Disney, Cinderella, Movie Trailer

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Don't expect many similarities between Cinderella's gorgeous blue ball gown and Belle's iconic yellow one.

Cinderella already received the live-action treatment starring Lily James as the titular princess, so fans have seen the jaw-dropping dress in which Cinderella enters the palace. Disney's live-action Beauty and the Beast, however, won't hit theaters until March 2017, but fans got their first real glimpses at Belle and her gown Wednesday.

While both princess' dresses are beautiful in their own ways, they couldn't be more different according to each costume designer.

Famous costume designer Sandy Powell created James' onscreen gown and once told Vanity Fair that it was subconsciously inspired by the corset-style dress from the animated movie. "I wanted to make the gown look enormous," Powell told the magazine.

Emma Watson, Dan Stevens, Beauty and the Beast

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"The gown had to look lovely when she dances and runs away from the ball. I wanted her to look like she was floating, like a watercolor painting."

As a result, Powell's team used more than 12 layers of fabric that included crepe-line silk, printed polyester and nylon in different shades of blue and turquoise, according to Vanity Fair. Underneath those layers, James wore a corset and petticoat. Just imagine how much clothing would be on you!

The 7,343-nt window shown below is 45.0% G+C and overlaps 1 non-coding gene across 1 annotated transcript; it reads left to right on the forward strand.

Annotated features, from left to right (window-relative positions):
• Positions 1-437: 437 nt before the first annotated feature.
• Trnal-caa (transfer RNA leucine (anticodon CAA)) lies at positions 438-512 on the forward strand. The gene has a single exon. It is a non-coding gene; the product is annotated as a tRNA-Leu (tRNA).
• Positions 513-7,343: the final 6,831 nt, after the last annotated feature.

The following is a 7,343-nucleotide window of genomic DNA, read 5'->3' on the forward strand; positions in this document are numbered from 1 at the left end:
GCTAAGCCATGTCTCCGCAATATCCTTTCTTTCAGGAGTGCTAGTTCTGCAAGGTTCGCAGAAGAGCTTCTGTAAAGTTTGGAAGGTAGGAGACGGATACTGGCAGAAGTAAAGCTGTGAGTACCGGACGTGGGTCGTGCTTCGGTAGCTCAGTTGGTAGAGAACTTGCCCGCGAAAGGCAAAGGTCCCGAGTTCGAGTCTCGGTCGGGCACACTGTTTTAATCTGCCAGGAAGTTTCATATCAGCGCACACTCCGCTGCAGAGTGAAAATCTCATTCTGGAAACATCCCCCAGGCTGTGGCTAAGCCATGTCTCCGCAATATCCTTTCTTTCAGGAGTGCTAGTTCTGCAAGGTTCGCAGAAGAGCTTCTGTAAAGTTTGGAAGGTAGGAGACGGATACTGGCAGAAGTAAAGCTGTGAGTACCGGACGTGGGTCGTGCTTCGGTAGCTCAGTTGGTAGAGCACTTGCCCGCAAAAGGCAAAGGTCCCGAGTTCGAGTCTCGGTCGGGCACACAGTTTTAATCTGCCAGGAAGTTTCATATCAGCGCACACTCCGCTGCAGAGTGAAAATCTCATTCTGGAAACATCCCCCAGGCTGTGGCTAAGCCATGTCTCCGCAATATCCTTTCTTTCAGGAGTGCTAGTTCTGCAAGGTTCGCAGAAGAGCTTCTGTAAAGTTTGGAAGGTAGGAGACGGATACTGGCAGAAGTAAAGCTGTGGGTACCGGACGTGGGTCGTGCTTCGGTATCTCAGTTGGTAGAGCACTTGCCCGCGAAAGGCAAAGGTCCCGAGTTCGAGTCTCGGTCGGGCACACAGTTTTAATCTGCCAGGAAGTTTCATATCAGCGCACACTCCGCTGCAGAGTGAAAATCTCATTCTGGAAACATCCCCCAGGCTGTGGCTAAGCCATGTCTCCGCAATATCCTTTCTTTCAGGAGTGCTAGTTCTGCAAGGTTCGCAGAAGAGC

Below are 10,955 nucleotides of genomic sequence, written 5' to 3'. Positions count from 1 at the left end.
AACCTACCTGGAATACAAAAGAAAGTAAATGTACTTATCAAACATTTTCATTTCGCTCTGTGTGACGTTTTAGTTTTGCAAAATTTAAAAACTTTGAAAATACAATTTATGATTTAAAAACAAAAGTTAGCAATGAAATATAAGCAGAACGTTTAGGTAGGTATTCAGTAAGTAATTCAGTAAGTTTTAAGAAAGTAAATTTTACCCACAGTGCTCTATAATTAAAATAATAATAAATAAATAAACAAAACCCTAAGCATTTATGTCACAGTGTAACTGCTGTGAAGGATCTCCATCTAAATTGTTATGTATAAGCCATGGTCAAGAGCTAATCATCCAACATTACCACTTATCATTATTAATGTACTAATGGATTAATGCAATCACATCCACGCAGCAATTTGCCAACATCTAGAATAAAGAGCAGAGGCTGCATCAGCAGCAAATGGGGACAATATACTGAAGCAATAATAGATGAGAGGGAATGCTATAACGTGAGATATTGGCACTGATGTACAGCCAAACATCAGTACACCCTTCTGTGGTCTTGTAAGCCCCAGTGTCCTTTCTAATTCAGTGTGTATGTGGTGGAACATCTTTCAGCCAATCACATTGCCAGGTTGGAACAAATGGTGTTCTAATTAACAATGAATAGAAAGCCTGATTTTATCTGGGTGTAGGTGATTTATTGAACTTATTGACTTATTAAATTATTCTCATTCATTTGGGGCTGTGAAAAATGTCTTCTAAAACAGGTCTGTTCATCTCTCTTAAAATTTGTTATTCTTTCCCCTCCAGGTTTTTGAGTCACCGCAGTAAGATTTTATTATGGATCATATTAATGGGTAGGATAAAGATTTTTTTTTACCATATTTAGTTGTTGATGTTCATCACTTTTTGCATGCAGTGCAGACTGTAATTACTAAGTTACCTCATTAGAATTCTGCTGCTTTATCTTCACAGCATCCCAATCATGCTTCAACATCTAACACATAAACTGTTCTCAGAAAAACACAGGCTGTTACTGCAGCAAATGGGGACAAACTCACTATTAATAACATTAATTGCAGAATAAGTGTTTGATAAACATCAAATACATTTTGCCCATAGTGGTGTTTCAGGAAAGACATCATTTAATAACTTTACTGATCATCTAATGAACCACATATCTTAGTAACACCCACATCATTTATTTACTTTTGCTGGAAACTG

Emma Watson's Belle, however, will be wearing a very different type of wardrobe. Watson told EW that her version of Belle was an "active princess," so she didn't want an impractical ensemble, including the gown. 

"For Emma, it was important that the dress was light and that it had a lot of movement," Beauty and the Beast costume designer Jacqueline Durran shared. "In Emma's reinterpretation, Belle is an active princess. She did not want a dress that was corseted or that would impede her in any way."

Bascially, it's nothing like Cinderella's gown. As for the hue of Belle's famous ball gown, Durran said there were plenty of options. "We tested a lot of yellows. It was just trying to work out the tone," Durran added. "It's still made of silk, but it has a satin finish, so it's less transparent than other organza."

We'd be happy wearing either one of these gowns! Which do you prefer? Sound off in the comments.

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